by onecheapgeek (964280)

        He deceitfully used someone else's name and password so he would not get caught

        Kinda sounds like unauthorized access to a computer system to me.

  • by Vandil X (636030) on Tuesday October 28, 2008 @05:39AM (#25538743)
    The person who reports the crime is often the first suspect or person of interest.

    Or simply, "Who ever smelt it, dealt it."

    Forget that this kid was doing a service to report the flaw, they are more concerned with why the kid was trying to access the site in the first place.
    • The person who reports the crime is often the first suspect or person of interest.

      Which is why you do it anonymously, with cutouts from magazine headlines [oh noes, teh police can identify your cut-and-paste gluing style]. If you want to send email, use tor and a one-time account.

      There, done. Next problem... Or not?

      --Jonas K

    • by Anonymous Brave Guy (457657) on Tuesday October 28, 2008 @09:24AM (#25540169)

      Forget that this kid was doing a service to report the flaw, they are more concerned with why the kid was trying to access the site in the first place.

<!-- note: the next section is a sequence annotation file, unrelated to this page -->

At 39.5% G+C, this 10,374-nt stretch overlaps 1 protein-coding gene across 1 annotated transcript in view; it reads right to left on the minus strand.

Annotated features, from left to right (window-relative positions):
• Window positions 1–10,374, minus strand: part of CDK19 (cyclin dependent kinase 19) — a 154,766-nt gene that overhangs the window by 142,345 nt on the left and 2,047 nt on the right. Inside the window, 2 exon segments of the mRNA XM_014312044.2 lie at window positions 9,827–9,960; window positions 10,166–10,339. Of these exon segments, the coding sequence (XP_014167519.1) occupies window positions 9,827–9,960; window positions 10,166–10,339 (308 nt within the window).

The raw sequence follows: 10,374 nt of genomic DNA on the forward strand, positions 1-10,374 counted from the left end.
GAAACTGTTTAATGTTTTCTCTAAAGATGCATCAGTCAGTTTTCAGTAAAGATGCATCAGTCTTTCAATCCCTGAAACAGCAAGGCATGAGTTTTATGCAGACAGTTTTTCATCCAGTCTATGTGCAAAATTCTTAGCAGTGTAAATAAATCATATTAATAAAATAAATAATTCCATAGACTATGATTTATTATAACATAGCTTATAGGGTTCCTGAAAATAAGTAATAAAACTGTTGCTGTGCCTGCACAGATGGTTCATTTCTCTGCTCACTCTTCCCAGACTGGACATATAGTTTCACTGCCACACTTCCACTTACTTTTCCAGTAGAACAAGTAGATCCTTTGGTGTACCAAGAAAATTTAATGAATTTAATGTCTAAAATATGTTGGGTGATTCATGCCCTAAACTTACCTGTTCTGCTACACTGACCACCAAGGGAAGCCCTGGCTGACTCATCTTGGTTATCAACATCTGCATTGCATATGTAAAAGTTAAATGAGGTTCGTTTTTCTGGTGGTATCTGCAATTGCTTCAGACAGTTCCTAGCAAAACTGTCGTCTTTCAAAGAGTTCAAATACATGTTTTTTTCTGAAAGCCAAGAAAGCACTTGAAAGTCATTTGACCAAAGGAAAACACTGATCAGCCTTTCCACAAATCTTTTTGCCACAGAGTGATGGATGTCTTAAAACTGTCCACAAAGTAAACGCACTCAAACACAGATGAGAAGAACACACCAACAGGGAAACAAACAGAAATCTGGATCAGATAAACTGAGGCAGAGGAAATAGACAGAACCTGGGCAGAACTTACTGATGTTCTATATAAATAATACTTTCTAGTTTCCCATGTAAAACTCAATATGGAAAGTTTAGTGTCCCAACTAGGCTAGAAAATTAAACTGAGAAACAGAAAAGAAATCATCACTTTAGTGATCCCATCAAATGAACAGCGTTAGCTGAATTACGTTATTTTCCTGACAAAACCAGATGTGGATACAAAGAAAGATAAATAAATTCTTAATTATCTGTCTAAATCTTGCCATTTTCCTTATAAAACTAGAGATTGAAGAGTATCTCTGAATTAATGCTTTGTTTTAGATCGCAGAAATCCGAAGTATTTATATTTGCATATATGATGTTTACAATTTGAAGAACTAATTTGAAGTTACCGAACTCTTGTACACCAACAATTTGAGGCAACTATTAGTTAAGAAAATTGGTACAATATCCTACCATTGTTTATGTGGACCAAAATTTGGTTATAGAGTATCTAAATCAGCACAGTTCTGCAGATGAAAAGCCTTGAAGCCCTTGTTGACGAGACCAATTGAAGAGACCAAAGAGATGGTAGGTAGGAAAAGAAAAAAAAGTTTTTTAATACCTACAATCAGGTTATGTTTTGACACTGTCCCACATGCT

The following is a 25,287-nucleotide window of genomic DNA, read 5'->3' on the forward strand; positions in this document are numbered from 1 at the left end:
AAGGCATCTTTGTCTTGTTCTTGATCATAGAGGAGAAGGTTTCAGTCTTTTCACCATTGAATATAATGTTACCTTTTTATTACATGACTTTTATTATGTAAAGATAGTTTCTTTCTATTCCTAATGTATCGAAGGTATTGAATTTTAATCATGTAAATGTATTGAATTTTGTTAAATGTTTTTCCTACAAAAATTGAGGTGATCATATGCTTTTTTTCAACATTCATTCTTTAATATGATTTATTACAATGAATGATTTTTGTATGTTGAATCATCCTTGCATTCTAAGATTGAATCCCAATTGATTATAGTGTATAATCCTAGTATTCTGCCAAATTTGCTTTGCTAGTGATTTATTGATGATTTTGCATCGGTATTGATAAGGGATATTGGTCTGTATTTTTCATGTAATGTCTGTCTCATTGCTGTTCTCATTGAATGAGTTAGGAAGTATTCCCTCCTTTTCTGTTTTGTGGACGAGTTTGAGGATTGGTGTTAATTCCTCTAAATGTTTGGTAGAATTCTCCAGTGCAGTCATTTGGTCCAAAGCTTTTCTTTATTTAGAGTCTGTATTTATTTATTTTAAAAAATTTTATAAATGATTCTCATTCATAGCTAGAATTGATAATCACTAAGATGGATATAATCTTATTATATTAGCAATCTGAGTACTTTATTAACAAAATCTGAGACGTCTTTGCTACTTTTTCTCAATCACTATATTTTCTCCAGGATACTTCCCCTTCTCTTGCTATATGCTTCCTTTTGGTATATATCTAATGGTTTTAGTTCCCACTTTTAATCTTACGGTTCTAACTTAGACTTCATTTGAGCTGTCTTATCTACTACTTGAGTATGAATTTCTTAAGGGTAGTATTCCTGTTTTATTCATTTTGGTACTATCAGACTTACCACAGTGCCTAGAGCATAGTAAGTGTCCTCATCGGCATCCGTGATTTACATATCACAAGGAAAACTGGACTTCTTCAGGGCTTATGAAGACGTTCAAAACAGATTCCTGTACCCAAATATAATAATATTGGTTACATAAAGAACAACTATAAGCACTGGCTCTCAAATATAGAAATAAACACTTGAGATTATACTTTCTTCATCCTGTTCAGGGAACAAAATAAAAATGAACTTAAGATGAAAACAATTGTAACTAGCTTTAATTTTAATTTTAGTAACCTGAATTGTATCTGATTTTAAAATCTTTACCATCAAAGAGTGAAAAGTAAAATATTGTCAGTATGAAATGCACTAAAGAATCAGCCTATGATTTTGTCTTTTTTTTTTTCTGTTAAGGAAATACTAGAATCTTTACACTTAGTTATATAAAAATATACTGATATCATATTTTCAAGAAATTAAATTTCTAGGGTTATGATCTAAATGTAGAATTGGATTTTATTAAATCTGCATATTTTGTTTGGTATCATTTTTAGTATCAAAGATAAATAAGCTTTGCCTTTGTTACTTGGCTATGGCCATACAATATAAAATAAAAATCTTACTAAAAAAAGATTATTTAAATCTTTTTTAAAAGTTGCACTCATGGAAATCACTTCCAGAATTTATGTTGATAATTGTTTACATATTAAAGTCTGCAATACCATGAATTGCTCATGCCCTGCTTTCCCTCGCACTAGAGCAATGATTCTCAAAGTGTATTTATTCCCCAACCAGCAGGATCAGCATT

OK, I know Slashdot is collectively in holier-than-thou rage over this poor, "innocent" kid, but why was the kid trying to access the site in the first place?

      It seems to me that he's not being punished for reporting something, he'd being dealt with because he probably broke the law.

      Of course, the officials responsible for the shoddy security and data protection should also be dealt with under whatever laws apply in that jurisdiction. But that doesn't excuse a kid who actively went on a fishing expedition. The end cannot be allowed to justify the means in cases like this, or you undermine the basic principle of the laws: you give carte blanche to crackers to have a go at whatever they like, since if they get in, they can just report it and pretend they were doing the world a favour.